Second Ice Cream Company Recalls Products Because of Listeria

2nd Ice Cream Company Recalls Products Because of Listeria
2nd Ice Cream Company Recalls Products Because of Listeria
2nd Ice Cream Company Recalls Products Because of Listeria
2nd Ice Cream Company Recalls Products Because of Listeria

Jeni’s Splendid Ice Creams of Ohio has announced the recall of its frozen ice cream products after discovering listeria bacteria in a sample. This closely follows Blue Bell Creameries recall of all its products in response to 10 listeria infections that resulted in the deaths of three Kansas hospital patients.

Last week, Jeni’s Splendid Ice Creams said on its web site that it recalled all its frozen products after the listeria discovery, The Associated Press (AP) reports. Such recalls are uncommon: listeria is not usually found in ice cream because the bacteria cannot grow at freezing temperatures.

The Food and Drug Administration (FDA) said the agency has no evidence that the listeria found in the Jeni’s ice cream has any connection to the strain found in Blue Bell products. “At this time, the FDA does not believe that the finding of listeria in one sample of Jeni’s Splendid Ice Creams is related to the outbreak and recall associated with Blue Bell Ice Cream,” said FDA spokesman Jeff Ventura. Ventura said the FDA is continuing to investigate both situations and will provide new information to consumers as the agency learns more.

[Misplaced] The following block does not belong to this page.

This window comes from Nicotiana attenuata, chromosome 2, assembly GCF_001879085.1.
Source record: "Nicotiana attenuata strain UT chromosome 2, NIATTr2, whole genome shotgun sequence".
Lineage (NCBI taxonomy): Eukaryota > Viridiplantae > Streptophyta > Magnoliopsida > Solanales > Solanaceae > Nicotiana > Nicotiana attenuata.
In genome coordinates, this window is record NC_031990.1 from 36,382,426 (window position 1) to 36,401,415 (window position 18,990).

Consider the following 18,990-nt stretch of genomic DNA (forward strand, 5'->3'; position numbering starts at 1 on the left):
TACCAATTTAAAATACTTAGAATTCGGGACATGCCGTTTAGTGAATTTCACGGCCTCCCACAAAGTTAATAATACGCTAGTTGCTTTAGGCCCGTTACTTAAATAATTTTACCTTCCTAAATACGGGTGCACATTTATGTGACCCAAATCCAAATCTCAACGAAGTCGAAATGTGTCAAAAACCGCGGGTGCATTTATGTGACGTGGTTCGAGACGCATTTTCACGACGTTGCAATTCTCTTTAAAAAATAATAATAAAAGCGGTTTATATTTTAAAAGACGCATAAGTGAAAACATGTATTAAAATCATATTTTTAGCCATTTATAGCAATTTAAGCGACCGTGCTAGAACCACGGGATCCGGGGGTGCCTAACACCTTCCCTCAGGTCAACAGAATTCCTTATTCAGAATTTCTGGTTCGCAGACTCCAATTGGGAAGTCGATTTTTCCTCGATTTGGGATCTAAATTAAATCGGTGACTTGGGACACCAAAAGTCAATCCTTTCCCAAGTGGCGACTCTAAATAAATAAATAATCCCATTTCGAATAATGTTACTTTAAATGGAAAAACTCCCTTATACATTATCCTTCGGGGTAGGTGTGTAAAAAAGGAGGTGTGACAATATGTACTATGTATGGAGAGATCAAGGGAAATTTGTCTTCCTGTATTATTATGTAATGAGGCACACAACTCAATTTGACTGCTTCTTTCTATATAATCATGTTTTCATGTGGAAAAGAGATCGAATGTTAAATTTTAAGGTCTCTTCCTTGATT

Listeria bacteria can cause severe infections in infants, the elderly, pregnant women, and people with weakened immune systems, according to the CDC. Listeria infection can lead to miscarriages and stillbirths. Healthy children and adults occasionally become infected but they do not usually become seriously ill. The symptoms of listeriosis, the illness caused by listeria bacteria, include fever and muscle aches, sometimes preceded by diarrhea or other gastrointestinal symptoms. Symptoms can begin from three to 70 days after the bacteria is ingested. The CDC estimates that roughly 1 in 6 Americans (or 48 million people) gets sick with a foodborne illness each year; 128,000 are hospitalized, and 3,000 die of these diseases.

Listeria bacteria is found in soil and water and it can be tracked into a processing facility or carried by animals, according to the AP. The bacteria can be difficult to eliminate because it can continue to grow under refrigeration. Listeria is most commonly found in processed meats, unpasteurized cheeses, and unpasteurized milk, and it can sometimes be found in other foods as well. In 2011, listeria in cantaloupes was linked to 30 deaths.

Jeni’s is recalling all ice creams, frozen yogurts, sorbets, and ice cream sandwiches and is closing its retail stores until its products are “ensured to be 100 percent safe,” according to the AP. The Centers for Disease Control and Prevention (CDC) said that to date no illnesses are known to be linked to Jeni’s products. The Nebraska Department of Agriculture found the listeria in a sample of Jeni’s ice cream randomly collected at a Whole Foods store in Lincoln, Nebraska. The recalled ice cream was distributed in the United States to retail outlets, including food service and grocery stores, as well as online at The recall includes all products bearing the brand name “Jeni’s.” John Lowe, the company’s CEO, said the company will not reopen “until we can ensure the safety of our customers.”

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